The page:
My guess is that shooting and moving is what is being covered up since shooting does not feel accurate, and the movement can be sluggish. Comparing the controls of Rogue Trooper Redux to modern gameplay is like driving a Porsche 911 GT3 and then climbing behind the wheel of a fully loaded Hyundai Pony. Both have four wheels and consume gas; however, one has been engineered in a way that makes it turn better. The shooting also misses the mark; so much so that halfway through the game I stopped using cover. The most effective way of dealing with the common trooper is to stand in the open and shoot at them. They are not very accurate—although neither are you—so in most cases you will win just by shooting until everyone is dead. In the few cases that this doesn’t work, using a med-pack mid-fight will be more than enough to ensure victory. There are also heavier troopers, who sometime act as level bosses. They are not as easy to defeat with what you’re carrying on your back, but I never had much problem with them. Rebellion Developments was kind enough to leave massive turret emplacements close to anything more threatening than a cat.
Although, I feel lucky that the issue that bugged me the most happened the least. Most of Rogue Trooper Redux happens on outdoor battlefields, along the banks of oceans, or in massive cities. I do have to give credit to Rebellion Developments for the effort they made in 2006. They took the time to give players a good variety of spaces to play in and missions to complete, and that remained intact for this release. That said, there are occasions when you will fight in close corner environments, like hallways, and it is very easy for the avatar of Rogue to completely block the screen in these situations. This doesn’t happen often, but when it does it might be the worst thing to happen to me in a game this year. I think the developers knew this was a problem since the game is smart enough to make the avatar of Rogue translucent at times, but it’s never enough to solve the problem since the dark blue mass on the screen will still make it impossible to tell what is going on.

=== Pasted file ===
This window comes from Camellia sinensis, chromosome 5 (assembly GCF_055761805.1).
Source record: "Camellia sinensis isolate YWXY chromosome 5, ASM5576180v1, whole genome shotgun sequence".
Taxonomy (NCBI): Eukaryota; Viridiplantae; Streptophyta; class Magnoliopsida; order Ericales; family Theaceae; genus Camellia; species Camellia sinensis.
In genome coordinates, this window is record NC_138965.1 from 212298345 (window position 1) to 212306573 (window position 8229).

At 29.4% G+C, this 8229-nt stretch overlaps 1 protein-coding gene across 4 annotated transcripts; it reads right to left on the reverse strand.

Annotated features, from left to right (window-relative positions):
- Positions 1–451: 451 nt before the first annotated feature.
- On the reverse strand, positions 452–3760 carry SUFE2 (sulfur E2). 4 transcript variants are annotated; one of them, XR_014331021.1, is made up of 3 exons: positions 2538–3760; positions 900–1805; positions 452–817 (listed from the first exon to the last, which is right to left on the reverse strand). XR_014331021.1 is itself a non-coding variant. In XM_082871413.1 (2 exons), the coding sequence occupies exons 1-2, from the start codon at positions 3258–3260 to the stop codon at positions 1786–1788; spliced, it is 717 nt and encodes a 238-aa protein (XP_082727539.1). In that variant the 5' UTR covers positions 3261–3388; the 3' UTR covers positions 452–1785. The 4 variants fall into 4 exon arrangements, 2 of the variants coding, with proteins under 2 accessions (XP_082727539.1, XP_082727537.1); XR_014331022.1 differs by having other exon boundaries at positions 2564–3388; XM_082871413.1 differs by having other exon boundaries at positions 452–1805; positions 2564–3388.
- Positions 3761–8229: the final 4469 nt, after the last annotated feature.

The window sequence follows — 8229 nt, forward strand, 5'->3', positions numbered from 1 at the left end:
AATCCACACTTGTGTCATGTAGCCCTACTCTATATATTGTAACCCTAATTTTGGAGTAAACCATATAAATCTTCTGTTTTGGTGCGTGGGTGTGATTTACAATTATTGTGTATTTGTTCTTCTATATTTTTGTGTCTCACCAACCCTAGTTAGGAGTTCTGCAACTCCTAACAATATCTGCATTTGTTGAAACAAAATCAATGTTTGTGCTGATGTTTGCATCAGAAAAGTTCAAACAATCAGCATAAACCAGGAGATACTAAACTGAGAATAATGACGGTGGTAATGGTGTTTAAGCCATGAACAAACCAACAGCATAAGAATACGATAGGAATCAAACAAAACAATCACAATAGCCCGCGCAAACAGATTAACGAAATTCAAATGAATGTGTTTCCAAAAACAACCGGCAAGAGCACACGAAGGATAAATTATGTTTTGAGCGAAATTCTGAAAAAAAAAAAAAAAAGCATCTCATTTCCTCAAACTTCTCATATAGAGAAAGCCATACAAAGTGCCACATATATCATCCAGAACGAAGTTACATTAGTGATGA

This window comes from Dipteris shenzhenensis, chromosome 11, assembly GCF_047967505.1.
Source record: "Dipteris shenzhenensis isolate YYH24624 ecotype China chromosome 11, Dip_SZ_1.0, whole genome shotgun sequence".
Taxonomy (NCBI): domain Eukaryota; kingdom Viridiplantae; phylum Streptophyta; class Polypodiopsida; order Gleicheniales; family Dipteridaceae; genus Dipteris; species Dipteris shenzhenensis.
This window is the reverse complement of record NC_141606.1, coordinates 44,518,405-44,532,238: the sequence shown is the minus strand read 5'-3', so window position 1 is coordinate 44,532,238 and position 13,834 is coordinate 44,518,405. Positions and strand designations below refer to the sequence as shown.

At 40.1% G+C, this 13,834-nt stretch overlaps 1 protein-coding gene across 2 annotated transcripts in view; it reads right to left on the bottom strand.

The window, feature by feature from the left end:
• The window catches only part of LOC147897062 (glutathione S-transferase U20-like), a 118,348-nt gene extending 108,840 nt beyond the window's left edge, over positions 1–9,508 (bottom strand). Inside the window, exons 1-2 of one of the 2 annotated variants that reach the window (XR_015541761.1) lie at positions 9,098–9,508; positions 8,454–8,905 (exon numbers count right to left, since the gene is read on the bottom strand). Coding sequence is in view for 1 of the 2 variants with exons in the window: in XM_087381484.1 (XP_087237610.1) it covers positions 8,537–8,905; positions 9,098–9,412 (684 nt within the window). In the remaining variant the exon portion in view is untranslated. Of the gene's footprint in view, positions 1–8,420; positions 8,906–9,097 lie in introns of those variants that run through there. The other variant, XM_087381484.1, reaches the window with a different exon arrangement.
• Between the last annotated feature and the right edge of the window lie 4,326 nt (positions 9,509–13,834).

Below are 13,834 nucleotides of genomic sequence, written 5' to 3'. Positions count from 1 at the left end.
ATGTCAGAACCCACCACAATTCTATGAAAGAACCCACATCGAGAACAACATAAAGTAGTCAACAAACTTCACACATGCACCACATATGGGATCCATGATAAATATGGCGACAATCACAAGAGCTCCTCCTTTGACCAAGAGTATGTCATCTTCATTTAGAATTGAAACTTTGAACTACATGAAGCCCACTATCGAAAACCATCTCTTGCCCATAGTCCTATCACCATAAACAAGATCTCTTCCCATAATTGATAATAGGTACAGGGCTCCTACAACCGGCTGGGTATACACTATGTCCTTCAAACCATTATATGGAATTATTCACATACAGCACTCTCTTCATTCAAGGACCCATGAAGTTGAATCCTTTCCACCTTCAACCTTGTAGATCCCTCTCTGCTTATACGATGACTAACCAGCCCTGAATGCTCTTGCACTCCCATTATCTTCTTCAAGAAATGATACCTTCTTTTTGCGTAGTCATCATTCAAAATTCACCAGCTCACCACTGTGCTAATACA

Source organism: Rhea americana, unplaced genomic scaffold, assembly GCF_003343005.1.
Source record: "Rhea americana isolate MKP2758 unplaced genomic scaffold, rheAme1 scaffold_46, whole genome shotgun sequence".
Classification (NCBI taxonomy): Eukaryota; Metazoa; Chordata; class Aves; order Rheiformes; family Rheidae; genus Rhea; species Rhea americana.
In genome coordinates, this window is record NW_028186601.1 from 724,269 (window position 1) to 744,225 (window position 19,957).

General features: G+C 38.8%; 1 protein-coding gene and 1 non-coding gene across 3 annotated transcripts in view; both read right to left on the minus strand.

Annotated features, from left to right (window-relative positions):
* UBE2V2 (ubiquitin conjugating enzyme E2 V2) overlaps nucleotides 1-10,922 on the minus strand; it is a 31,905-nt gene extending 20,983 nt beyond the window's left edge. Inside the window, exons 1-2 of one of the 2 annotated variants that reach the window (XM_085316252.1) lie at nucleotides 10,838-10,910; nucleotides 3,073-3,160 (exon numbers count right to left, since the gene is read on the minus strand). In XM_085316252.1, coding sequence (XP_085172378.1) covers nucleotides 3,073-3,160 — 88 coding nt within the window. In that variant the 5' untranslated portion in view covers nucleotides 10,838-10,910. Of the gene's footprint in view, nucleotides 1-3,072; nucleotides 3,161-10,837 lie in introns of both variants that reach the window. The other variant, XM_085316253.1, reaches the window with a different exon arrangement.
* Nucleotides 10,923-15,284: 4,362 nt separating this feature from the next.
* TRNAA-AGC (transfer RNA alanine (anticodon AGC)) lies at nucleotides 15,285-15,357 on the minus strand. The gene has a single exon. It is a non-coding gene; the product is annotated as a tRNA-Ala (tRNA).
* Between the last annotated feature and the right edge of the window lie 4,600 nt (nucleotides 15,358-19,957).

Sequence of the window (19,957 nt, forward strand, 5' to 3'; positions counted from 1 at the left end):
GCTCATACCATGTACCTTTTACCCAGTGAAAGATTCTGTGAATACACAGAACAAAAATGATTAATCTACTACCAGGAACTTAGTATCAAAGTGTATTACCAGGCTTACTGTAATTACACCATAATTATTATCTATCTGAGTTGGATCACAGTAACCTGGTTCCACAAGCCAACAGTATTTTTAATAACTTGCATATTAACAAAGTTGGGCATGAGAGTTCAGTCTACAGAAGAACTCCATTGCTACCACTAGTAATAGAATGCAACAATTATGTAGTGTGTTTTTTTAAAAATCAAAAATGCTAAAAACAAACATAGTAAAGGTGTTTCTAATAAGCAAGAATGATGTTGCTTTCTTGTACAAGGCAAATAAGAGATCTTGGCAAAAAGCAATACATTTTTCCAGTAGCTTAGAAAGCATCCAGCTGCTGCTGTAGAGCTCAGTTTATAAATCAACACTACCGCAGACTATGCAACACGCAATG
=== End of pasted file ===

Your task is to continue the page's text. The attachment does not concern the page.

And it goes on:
I should also mention that this game has a multiplayer mode, but there were not that many people playing it. The premise is the well-known horde mode for which history has credited Gears of War, but apparently, it showed up here seven months earlier. The gameplay of this online mode includes a lot of shooting bad guys who approach in waves, but it’s not that fun for the very same reasons that the campaign was not that enjoyable. Rogue Trooper Redux uses slow and sluggish gameplay to battle ineffective AL opposition, to complete a story that wasn’t that interesting. It’s a cocktail of mechanics that is not much fun.
I don’t really understand the reason for releasing Rogue Trooper Redux. The gameplay is certainly not the reason to bring this game back, so I am guessing it’s to feed content starved Rogue Trooper fans. Except, if I was a fan of Rogue Trooper I would be insulted at the level of attention this franchise has received from the videogame industry. Since the release of Rogue Trooper in 2006, fans have only been given two reboots of the original game.
That’s right! This isn’t even the first time Rogue Trooper has been ported to another console. The first remake, Rogue Trooper: Quartz Zone Massacre was released worldwide on the Nintendo Wii in 2009. In the end, I would suggest you go track down and play that version of the game instead. You can probably buy the Wii console and the game for less than $40, you won’t be rewarding the bad decisions of otherwise decent companies, and at least you would have an interesting story to tell about tracking down a Wii.